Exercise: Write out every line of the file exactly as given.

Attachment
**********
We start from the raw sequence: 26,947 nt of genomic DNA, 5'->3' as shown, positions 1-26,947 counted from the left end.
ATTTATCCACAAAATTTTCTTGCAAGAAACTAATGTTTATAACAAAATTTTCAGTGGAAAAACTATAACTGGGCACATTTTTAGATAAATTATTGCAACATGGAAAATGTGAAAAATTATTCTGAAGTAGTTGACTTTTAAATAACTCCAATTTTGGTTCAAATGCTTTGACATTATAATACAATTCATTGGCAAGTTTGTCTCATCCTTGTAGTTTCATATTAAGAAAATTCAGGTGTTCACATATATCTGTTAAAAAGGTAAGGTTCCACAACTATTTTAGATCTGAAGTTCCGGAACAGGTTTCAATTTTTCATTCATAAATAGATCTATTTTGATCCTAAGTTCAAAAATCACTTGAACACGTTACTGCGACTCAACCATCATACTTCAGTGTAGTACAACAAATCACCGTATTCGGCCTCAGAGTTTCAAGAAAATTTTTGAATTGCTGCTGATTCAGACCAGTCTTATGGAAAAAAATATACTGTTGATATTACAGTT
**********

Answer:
We start from the raw sequence: 26,947 nt of genomic DNA, 5'->3' as shown, positions 1-26,947 counted from the left end.
ATTTATCCACAAAATTTTCTTGCAAGAAACTAATGTTTATAACAAAATTTTCAGTGGAAAAACTATAACTGGGCACATTTTTAGATAAATTATTGCAACATGGAAAATGTGAAAAATTATTCTGAAGTAGTTGACTTTTAAATAACTCCAATTTTGGTTCAAATGCTTTGACATTATAATACAATTCATTGGCAAGTTTGTCTCATCCTTGTAGTTTCATATTAAGAAAATTCAGGTGTTCACATATATCTGTTAAAAAGGTAAGGTTCCACAACTATTTTAGATCTGAAGTTCCGGAACAGGTTTCAATTTTTCATTCATAAATAGATCTATTTTGATCCTAAGTTCAAAAATCACTTGAACACGTTACTGCGACTCAACCATCATACTTCAGTGTAGTACAACAAATCACCGTATTCGGCCTCAGAGTTTCAAGAAAATTTTTGAATTGCTGCTGATTCAGACCAGTCTTATGGAAAAAAATATACTGTTGATATTACAGTT